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Forcepoint X-Labs Reveals How Cognitive Bias Leads to Reasoning Errors in Cybersecurity

Monday, June 17, 2019/ Editor -  

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New whitepaper highlights how human bias can impact decision making and business outcomes, offering unique guidance on overcoming bias through human understanding combined with advanced behavioral analytics
 
Dubai, United Arab Emirates - 17 June 2019:   Forcepoint X-Labs, the world’s first dedicated research division to combine deep security expertise with behavioral science research, has released a whitepaper: “Thinking about Thinking – Exploring Bias in Cybersecurity with Insights from Cognitive Science”. Authored by psychologist Dr Margaret Cunningham, the whitepaper examines six universal unconscious human biases and explores how a deeper understanding of cognitive science plus the application of advanced analytics can improve decision making in cybersecurity - for both the end user and the industry.
 
Global cybersecurity leader Forcepoint launched the X-Labs division in March 2019 with the remit of using data insights from the entire Forcepoint product portfolio and external research to drive innovation in modern, risk-adaptive security solutions. Forcepoint examines a wide range of bias in humans as well as data-driven analytics, with a goal of creating more flexible and effective cloud-first cybersecurity solutions appropriate for today’s intricate landscape. 
 
Six Human Biases Skewing Security Strategies
 
The whitepaper, part of Forcepoint’s series on cognitive science in cybersecurity, covers six analytical biases in-depth, exploring aggregate bias, anchoring bias, availability bias, confirmation bias, the framing effect and the fundamental attribution error.
 
“We are all subject to cognitive bias and reasoning errors, which could impact decisions and business outcomes in cybersecurity,” said Dr Cunningham, Principal Research Scientist at Forcepoint. “However, an exceptional human trait is that we are able to think about thinking, thus can recognise and address these biases. By taking a different approach and avoiding those instances where automatic thinking does damage, we can improve decision making,”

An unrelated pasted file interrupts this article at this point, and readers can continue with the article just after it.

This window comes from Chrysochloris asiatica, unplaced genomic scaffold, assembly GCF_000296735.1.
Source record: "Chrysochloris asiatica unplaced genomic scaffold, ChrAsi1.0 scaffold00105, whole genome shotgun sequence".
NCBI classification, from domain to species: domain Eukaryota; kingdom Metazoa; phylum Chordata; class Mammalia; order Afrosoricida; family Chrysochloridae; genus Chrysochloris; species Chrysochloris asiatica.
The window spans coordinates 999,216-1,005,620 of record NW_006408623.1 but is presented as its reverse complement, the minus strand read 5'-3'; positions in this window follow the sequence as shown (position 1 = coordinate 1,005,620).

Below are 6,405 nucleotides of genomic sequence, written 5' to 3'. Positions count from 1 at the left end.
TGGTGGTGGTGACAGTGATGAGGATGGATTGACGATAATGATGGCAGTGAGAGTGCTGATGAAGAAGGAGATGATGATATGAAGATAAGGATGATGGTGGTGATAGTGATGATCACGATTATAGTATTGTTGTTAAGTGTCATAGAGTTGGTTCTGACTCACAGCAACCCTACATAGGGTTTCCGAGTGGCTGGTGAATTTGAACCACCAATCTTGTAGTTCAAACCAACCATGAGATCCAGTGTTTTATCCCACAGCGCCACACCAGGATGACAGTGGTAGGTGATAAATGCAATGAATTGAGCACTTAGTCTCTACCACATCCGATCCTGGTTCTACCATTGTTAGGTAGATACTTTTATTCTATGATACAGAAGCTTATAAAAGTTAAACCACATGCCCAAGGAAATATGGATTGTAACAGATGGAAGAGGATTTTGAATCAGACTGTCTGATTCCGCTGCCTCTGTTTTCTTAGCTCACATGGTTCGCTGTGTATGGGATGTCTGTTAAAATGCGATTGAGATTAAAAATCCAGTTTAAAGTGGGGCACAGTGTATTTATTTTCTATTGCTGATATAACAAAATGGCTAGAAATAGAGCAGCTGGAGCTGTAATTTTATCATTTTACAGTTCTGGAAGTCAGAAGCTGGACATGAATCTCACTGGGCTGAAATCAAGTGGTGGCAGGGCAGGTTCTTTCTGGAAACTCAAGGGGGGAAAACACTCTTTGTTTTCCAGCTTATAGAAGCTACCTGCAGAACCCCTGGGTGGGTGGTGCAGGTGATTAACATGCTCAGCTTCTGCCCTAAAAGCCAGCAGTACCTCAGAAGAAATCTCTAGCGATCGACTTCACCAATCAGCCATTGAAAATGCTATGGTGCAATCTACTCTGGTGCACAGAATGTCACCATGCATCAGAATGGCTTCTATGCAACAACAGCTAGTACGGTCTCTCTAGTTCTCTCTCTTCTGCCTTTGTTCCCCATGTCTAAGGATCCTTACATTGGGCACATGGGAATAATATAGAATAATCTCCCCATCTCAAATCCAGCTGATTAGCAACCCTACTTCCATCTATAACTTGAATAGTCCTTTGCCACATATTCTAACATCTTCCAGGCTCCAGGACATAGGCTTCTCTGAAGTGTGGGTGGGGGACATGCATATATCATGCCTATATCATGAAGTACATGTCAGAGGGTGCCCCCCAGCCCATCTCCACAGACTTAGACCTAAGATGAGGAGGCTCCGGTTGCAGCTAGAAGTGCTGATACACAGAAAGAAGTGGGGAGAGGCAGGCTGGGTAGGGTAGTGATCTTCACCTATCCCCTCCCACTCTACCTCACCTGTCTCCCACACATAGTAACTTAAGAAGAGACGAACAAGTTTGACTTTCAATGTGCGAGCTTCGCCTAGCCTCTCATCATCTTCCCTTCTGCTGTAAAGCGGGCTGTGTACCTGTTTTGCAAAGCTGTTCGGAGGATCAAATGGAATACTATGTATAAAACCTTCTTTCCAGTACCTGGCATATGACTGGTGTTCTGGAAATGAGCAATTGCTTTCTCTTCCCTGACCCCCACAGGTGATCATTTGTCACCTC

“We regularly see business leaders influenced by external factors”, adds Nicolas Fischbach, global CTO at Forcepoint. “For example, if the news headlines are full of the latest privacy breach executed by foreign hackers, with dire warnings regarding outside attacks, people leading security programs tend to skew cybersecurity strategy and activity against external threats.” 
 
This is availability bias in action, where an individual high-profile breach could cause enterprises to ignore or downplay the threats posed by malware, poor patching processes or the data-handling behavior of employees. Relying on what’s top of mind is a common human decision-making tool, but can lead to faulty conclusions.  
 
Confirmation bias also unconsciously plagues security professionals. When individuals are exploring a theory for a particular problem, they are highly susceptible to confirming their beliefs by only searching and finding support for their hunch. For example, an experienced security analyst may “decide” what happened prior to investigating a data breach, assuming it was a malicious employee due to previous events. Expertise and experience, while valuable, can be a weakness if people regularly investigate incidents in a way which only supports their existing belief.
 
It’s not my fault, it’s PEBKAC
 
One social and psychological bias that impacts nearly every aspect of human behavior is the fundamental attribution error. Security professionals have been known to use the acronym PEBKAC, which stands for “Problem Exists Between Keyboard and Chair”. In other words, they blame the user for the security incident. Security engineers are not solely impacted by this bias, as end-users also blame poorly designed security environments for any incidents, or refuse to recognize their own risky behaviors.